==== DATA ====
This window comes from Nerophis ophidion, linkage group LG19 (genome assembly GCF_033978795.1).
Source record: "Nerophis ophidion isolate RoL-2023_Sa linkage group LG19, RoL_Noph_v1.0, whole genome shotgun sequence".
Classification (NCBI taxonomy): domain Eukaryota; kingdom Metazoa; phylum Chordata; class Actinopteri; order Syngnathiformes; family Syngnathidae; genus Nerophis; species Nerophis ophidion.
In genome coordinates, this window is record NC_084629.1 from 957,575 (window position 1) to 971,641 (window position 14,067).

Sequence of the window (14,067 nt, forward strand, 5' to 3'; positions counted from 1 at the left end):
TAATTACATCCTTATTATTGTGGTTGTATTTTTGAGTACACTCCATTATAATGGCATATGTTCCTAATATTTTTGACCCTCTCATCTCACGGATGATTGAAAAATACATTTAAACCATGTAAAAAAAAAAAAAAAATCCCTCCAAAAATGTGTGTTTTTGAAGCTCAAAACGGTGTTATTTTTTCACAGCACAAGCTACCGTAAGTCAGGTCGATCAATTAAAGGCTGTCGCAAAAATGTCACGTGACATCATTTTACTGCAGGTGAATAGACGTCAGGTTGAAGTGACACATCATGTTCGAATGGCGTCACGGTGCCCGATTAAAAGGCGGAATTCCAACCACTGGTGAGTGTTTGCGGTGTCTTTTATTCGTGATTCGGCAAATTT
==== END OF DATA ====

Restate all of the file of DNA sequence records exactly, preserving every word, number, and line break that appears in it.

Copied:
This window comes from Nerophis ophidion, linkage group LG19 (genome assembly GCF_033978795.1).
Source record: "Nerophis ophidion isolate RoL-2023_Sa linkage group LG19, RoL_Noph_v1.0, whole genome shotgun sequence".
Classification (NCBI taxonomy): domain Eukaryota; kingdom Metazoa; phylum Chordata; class Actinopteri; order Syngnathiformes; family Syngnathidae; genus Nerophis; species Nerophis ophidion.
In genome coordinates, this window is record NC_084629.1 from 957,575 (window position 1) to 971,641 (window position 14,067).

Sequence of the window (14,067 nt, forward strand, 5' to 3'; positions counted from 1 at the left end):
TAATTACATCCTTATTATTGTGGTTGTATTTTTGAGTACACTCCATTATAATGGCATATGTTCCTAATATTTTTGACCCTCTCATCTCACGGATGATTGAAAAATACATTTAAACCATGTAAAAAAAAAAAAAAAATCCCTCCAAAAATGTGTGTTTTTGAAGCTCAAAACGGTGTTATTTTTTCACAGCACAAGCTACCGTAAGTCAGGTCGATCAATTAAAGGCTGTCGCAAAAATGTCACGTGACATCATTTTACTGCAGGTGAATAGACGTCAGGTTGAAGTGACACATCATGTTCGAATGGCGTCACGGTGCCCGATTAAAAGGCGGAATTCCAACCACTGGTGAGTGTTTGCGGTGTCTTTTATTCGTGATTCGGCAAATTT